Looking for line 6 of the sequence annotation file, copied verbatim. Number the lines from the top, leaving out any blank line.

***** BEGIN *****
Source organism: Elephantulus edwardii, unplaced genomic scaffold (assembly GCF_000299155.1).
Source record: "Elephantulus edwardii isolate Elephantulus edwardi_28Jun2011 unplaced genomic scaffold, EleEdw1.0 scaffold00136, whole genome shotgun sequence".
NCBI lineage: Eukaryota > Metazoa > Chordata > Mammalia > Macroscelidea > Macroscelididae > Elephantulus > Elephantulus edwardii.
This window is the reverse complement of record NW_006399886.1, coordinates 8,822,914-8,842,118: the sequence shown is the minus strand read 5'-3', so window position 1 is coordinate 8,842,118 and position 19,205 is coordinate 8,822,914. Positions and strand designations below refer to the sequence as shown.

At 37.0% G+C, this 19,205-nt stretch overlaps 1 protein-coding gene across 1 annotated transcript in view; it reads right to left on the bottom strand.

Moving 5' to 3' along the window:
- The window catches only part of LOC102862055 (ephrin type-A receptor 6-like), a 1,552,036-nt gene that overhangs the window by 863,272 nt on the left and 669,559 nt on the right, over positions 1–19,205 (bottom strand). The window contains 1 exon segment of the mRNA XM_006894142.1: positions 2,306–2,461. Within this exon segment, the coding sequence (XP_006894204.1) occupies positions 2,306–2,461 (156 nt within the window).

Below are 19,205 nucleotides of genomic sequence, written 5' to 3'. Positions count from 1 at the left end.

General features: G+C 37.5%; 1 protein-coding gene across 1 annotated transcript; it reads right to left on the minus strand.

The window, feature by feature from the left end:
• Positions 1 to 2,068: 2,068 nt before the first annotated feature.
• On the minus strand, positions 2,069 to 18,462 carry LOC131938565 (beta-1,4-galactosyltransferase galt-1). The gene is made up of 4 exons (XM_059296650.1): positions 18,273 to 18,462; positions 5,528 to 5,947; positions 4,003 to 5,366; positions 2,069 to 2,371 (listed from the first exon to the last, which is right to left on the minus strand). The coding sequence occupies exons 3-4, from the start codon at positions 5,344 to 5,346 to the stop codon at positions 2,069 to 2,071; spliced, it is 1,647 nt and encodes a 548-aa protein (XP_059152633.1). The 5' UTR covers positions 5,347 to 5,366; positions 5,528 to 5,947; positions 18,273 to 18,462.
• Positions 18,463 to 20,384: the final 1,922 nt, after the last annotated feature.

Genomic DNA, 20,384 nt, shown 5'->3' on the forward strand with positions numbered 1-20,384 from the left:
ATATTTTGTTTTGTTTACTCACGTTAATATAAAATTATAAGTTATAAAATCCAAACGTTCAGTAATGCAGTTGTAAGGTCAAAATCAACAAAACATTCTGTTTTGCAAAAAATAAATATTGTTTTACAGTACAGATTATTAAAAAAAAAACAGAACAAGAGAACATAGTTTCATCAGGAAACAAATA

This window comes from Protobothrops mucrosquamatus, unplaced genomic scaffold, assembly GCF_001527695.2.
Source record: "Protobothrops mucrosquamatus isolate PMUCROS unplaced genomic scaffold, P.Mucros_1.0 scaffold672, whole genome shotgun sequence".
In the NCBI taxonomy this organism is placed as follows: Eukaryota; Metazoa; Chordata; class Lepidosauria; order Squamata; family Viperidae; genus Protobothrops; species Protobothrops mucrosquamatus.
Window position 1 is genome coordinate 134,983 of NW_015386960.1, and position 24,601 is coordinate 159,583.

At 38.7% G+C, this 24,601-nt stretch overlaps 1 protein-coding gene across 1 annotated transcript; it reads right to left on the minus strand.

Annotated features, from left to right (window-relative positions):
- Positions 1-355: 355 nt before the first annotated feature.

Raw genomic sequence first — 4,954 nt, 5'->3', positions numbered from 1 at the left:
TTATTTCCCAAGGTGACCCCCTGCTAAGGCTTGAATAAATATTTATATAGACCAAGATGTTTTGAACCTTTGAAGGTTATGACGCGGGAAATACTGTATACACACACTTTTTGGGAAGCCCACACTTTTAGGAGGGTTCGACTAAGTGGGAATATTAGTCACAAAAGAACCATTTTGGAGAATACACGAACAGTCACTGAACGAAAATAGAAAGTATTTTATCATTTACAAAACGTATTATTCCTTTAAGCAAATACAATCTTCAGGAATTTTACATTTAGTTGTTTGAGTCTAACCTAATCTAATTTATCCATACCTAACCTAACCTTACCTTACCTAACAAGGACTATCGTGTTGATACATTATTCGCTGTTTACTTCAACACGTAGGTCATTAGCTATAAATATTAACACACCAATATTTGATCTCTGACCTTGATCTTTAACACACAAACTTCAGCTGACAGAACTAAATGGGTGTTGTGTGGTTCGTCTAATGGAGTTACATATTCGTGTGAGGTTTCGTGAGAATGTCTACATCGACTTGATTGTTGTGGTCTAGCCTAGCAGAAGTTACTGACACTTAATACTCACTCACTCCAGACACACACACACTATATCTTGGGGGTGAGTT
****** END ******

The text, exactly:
Moving 5' to 3' along the window: